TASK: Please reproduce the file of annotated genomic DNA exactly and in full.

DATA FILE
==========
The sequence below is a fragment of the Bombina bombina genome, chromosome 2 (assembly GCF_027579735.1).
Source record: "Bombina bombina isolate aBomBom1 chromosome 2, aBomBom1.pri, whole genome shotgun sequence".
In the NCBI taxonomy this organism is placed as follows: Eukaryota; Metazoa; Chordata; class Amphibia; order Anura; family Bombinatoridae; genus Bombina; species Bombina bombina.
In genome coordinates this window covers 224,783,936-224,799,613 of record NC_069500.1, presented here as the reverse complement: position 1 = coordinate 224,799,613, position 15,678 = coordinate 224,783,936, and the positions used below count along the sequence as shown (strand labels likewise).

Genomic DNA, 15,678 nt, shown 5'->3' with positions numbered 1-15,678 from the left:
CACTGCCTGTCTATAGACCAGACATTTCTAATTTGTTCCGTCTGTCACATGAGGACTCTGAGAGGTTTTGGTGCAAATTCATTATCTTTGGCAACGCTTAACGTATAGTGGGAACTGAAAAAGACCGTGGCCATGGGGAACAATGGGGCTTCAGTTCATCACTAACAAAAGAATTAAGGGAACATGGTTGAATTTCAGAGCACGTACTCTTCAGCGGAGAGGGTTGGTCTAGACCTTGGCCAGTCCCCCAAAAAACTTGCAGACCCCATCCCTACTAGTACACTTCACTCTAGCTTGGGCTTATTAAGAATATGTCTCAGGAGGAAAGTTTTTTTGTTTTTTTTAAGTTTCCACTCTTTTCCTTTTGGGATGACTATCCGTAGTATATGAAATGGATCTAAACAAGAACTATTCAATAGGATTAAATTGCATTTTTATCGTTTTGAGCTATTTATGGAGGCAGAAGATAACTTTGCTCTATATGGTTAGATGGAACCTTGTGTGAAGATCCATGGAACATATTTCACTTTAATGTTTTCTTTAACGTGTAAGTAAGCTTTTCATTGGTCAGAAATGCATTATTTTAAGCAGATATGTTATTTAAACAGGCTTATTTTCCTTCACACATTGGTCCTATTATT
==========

The sequence below is a fragment of the Bombina bombina genome, chromosome 2 (assembly GCF_027579735.1).
Source record: "Bombina bombina isolate aBomBom1 chromosome 2, aBomBom1.pri, whole genome shotgun sequence".
In the NCBI taxonomy this organism is placed as follows: Eukaryota; Metazoa; Chordata; class Amphibia; order Anura; family Bombinatoridae; genus Bombina; species Bombina bombina.
In genome coordinates this window covers 224,783,936-224,799,613 of record NC_069500.1, presented here as the reverse complement: position 1 = coordinate 224,799,613, position 15,678 = coordinate 224,783,936, and the positions used below count along the sequence as shown (strand labels likewise).

Genomic DNA, 15,678 nt, shown 5'->3' with positions numbered 1-15,678 from the left:
CACTGCCTGTCTATAGACCAGACATTTCTAATTTGTTCCGTCTGTCACATGAGGACTCTGAGAGGTTTTGGTGCAAATTCATTATCTTTGGCAACGCTTAACGTATAGTGGGAACTGAAAAAGACCGTGGCCATGGGGAACAATGGGGCTTCAGTTCATCACTAACAAAAGAATTAAGGGAACATGGTTGAATTTCAGAGCACGTACTCTTCAGCGGAGAGGGTTGGTCTAGACCTTGGCCAGTCCCCCAAAAAACTTGCAGACCCCATCCCTACTAGTACACTTCACTCTAGCTTGGGCTTATTAAGAATATGTCTCAGGAGGAAAGTTTTTTTGTTTTTTTTAAGTTTCCACTCTTTTCCTTTTGGGATGACTATCCGTAGTATATGAAATGGATCTAAACAAGAACTATTCAATAGGATTAAATTGCATTTTTATCGTTTTGAGCTATTTATGGAGGCAGAAGATAACTTTGCTCTATATGGTTAGATGGAACCTTGTGTGAAGATCCATGGAACATATTTCACTTTAATGTTTTCTTTAACGTGTAAGTAAGCTTTTCATTGGTCAGAAATGCATTATTTTAAGCAGATATGTTATTTAAACAGGCTTATTTTCCTTCACACATTGGTCCTATTATT